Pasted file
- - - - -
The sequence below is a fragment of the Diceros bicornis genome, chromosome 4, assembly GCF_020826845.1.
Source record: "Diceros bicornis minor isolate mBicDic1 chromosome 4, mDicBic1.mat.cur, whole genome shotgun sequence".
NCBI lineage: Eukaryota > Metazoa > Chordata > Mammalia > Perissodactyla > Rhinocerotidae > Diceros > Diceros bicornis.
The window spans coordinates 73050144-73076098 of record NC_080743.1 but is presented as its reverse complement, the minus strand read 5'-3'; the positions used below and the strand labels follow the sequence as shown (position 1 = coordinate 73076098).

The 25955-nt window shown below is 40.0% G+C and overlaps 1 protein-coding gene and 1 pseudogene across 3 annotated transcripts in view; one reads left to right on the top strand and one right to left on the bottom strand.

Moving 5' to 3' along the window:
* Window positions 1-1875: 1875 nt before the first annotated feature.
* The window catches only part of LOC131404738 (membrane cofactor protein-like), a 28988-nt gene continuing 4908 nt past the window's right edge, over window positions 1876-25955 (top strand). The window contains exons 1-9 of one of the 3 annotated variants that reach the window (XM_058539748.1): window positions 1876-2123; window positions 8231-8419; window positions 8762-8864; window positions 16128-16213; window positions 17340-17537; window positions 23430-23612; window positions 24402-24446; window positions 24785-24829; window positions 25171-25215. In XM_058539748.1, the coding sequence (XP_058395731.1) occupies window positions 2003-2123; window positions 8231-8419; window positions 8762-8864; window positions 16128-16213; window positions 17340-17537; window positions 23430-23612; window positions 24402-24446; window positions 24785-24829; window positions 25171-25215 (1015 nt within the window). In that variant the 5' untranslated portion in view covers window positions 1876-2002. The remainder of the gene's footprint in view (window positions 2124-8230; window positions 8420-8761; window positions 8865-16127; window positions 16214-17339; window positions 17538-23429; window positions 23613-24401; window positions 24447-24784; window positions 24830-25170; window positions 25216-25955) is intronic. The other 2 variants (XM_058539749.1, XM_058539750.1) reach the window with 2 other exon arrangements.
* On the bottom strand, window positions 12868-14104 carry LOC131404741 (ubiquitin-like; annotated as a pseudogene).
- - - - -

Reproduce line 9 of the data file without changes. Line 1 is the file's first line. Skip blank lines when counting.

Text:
* On the bottom strand, window positions 12868-14104 carry LOC131404741 (ubiquitin-like; annotated as a pseudogene).